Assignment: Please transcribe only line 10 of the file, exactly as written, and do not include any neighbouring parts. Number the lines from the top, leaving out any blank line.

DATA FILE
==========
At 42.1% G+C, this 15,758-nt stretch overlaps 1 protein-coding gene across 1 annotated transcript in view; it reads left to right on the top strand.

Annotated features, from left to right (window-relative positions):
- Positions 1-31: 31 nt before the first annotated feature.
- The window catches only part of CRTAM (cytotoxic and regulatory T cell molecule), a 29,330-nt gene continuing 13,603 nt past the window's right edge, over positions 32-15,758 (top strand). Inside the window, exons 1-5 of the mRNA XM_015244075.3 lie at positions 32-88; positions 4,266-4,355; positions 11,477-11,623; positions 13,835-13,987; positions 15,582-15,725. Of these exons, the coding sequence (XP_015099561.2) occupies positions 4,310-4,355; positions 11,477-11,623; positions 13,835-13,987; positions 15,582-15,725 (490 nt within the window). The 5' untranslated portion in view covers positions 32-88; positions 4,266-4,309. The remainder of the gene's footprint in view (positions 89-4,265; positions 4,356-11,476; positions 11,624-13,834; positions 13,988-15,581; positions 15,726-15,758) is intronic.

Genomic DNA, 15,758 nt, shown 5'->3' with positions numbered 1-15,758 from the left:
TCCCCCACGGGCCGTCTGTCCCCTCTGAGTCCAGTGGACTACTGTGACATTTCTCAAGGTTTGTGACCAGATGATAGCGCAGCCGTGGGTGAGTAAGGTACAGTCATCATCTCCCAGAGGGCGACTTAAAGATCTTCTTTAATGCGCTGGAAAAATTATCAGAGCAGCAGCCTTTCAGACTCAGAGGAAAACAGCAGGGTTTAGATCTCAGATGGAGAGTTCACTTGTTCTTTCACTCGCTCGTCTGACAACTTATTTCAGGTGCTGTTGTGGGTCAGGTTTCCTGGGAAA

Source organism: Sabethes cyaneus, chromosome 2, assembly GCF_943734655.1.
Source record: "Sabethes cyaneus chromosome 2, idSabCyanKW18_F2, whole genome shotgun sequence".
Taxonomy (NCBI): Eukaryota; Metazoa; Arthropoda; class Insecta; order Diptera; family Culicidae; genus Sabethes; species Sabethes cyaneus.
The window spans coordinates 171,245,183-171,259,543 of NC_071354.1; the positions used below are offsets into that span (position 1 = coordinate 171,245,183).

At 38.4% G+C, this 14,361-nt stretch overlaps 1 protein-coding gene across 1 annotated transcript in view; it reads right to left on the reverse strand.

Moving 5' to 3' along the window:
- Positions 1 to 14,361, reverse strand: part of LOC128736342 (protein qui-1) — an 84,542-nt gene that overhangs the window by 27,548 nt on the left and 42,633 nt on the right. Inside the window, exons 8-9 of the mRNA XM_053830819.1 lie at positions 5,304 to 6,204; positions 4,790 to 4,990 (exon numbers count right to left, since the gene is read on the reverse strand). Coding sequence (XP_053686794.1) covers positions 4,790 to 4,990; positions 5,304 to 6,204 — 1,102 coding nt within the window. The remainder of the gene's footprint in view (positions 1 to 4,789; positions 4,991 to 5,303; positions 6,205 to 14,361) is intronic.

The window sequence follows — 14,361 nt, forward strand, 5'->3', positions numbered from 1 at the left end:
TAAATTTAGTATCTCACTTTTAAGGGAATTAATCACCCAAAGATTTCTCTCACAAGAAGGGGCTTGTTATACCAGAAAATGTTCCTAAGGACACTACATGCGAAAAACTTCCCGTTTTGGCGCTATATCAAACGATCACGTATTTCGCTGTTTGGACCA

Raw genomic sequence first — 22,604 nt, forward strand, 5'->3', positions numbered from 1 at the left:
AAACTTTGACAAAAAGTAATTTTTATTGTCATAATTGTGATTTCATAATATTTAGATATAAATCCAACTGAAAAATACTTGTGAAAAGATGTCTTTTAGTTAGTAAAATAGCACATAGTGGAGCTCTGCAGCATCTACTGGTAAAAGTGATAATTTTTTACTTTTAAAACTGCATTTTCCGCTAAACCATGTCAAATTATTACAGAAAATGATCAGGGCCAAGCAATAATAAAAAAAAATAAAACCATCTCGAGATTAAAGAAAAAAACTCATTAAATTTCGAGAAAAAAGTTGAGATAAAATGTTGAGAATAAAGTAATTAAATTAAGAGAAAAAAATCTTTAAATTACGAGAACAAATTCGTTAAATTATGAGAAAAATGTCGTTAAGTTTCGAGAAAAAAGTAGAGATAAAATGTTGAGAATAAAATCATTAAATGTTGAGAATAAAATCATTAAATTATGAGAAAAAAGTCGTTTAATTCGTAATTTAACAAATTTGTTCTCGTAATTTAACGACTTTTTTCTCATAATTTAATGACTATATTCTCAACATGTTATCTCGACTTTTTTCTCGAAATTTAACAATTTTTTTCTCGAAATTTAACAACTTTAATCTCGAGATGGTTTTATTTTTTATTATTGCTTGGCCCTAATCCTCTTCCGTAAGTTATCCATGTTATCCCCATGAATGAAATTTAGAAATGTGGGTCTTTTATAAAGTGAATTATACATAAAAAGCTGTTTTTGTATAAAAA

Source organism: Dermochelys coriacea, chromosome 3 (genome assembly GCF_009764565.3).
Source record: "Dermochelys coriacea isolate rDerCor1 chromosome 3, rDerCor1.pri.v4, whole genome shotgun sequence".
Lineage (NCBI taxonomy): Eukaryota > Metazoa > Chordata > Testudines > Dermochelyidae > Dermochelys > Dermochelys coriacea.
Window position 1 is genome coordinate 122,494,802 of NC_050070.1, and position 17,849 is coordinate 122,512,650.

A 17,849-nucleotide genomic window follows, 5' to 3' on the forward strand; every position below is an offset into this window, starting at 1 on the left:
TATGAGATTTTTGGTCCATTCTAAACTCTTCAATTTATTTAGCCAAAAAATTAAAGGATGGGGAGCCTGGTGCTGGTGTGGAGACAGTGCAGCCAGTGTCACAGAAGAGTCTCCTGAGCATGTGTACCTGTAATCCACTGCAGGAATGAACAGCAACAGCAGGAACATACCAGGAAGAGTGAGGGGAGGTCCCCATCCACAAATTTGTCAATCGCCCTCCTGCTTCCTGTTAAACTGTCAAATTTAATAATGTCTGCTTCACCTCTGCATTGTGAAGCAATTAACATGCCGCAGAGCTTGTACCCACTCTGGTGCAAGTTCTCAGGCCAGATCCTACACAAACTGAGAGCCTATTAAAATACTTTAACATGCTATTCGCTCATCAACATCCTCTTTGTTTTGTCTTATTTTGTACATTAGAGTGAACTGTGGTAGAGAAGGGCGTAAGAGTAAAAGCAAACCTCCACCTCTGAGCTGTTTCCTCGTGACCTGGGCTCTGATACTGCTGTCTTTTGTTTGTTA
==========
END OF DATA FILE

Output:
The window spans coordinates 171,245,183-171,259,543 of NC_071354.1; the positions used below are offsets into that span (position 1 = coordinate 171,245,183).